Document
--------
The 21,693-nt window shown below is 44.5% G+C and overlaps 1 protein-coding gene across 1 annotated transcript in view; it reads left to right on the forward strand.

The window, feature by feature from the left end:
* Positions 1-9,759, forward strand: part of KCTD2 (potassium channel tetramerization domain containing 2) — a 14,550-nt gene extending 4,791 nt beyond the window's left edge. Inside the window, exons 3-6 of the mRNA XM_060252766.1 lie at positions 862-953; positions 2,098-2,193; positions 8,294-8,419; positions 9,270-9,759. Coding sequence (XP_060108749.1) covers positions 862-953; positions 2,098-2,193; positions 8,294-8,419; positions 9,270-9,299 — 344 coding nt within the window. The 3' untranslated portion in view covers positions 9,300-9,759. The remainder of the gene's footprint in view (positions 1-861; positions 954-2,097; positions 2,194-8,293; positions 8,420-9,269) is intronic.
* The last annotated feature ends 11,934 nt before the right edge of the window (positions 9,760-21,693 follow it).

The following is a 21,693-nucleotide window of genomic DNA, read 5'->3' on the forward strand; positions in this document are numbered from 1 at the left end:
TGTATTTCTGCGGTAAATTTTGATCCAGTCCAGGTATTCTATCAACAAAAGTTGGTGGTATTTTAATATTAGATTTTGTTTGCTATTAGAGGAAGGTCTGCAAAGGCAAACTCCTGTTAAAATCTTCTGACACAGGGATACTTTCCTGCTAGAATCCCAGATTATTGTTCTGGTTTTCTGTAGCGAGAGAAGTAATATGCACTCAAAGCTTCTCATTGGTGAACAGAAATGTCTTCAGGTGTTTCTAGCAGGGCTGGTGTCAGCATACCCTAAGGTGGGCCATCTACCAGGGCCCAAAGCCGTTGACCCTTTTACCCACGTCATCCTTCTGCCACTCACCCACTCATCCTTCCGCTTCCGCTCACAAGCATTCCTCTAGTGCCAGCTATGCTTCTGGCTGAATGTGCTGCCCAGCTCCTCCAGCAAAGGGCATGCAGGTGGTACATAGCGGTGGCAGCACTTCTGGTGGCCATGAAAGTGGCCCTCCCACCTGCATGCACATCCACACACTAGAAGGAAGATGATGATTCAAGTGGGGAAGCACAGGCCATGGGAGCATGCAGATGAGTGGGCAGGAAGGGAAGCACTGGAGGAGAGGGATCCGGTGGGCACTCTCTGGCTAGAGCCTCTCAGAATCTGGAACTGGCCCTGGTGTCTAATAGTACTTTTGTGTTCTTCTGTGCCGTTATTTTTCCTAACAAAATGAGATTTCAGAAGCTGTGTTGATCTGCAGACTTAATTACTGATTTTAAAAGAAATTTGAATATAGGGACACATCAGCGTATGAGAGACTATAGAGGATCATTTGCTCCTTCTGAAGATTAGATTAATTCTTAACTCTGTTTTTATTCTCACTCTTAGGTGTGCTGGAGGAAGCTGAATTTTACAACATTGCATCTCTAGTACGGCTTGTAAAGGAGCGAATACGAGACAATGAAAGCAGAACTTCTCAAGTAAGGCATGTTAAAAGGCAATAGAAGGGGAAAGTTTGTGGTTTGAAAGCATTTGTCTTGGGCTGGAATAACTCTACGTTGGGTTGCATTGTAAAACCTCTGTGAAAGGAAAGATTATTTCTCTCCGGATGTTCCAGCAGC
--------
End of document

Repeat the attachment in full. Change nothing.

The 21,693-nt window shown below is 44.5% G+C and overlaps 1 protein-coding gene across 1 annotated transcript in view; it reads left to right on the forward strand.

The window, feature by feature from the left end:
* Positions 1-9,759, forward strand: part of KCTD2 (potassium channel tetramerization domain containing 2) — a 14,550-nt gene extending 4,791 nt beyond the window's left edge. Inside the window, exons 3-6 of the mRNA XM_060252766.1 lie at positions 862-953; positions 2,098-2,193; positions 8,294-8,419; positions 9,270-9,759. Coding sequence (XP_060108749.1) covers positions 862-953; positions 2,098-2,193; positions 8,294-8,419; positions 9,270-9,299 — 344 coding nt within the window. The 3' untranslated portion in view covers positions 9,300-9,759. The remainder of the gene's footprint in view (positions 1-861; positions 954-2,097; positions 2,194-8,293; positions 8,420-9,269) is intronic.
* The last annotated feature ends 11,934 nt before the right edge of the window (positions 9,760-21,693 follow it).

The following is a 21,693-nucleotide window of genomic DNA, read 5'->3' on the forward strand; positions in this document are numbered from 1 at the left end:
TGTATTTCTGCGGTAAATTTTGATCCAGTCCAGGTATTCTATCAACAAAAGTTGGTGGTATTTTAATATTAGATTTTGTTTGCTATTAGAGGAAGGTCTGCAAAGGCAAACTCCTGTTAAAATCTTCTGACACAGGGATACTTTCCTGCTAGAATCCCAGATTATTGTTCTGGTTTTCTGTAGCGAGAGAAGTAATATGCACTCAAAGCTTCTCATTGGTGAACAGAAATGTCTTCAGGTGTTTCTAGCAGGGCTGGTGTCAGCATACCCTAAGGTGGGCCATCTACCAGGGCCCAAAGCCGTTGACCCTTTTACCCACGTCATCCTTCTGCCACTCACCCACTCATCCTTCCGCTTCCGCTCACAAGCATTCCTCTAGTGCCAGCTATGCTTCTGGCTGAATGTGCTGCCCAGCTCCTCCAGCAAAGGGCATGCAGGTGGTACATAGCGGTGGCAGCACTTCTGGTGGCCATGAAAGTGGCCCTCCCACCTGCATGCACATCCACACACTAGAAGGAAGATGATGATTCAAGTGGGGAAGCACAGGCCATGGGAGCATGCAGATGAGTGGGCAGGAAGGGAAGCACTGGAGGAGAGGGATCCGGTGGGCACTCTCTGGCTAGAGCCTCTCAGAATCTGGAACTGGCCCTGGTGTCTAATAGTACTTTTGTGTTCTTCTGTGCCGTTATTTTTCCTAACAAAATGAGATTTCAGAAGCTGTGTTGATCTGCAGACTTAATTACTGATTTTAAAAGAAATTTGAATATAGGGACACATCAGCGTATGAGAGACTATAGAGGATCATTTGCTCCTTCTGAAGATTAGATTAATTCTTAACTCTGTTTTTATTCTCACTCTTAGGTGTGCTGGAGGAAGCTGAATTTTACAACATTGCATCTCTAGTACGGCTTGTAAAGGAGCGAATACGAGACAATGAAAGCAGAACTTCTCAAGTAAGGCATGTTAAAAGGCAATAGAAGGGGAAAGTTTGTGGTTTGAAAGCATTTGTCTTGGGCTGGAATAACTCTACGTTGGGTTGCATTGTAAAACCTCTGTGAAAGGAAAGATTATTTCTCTCCGGATGTTCCAGCAGC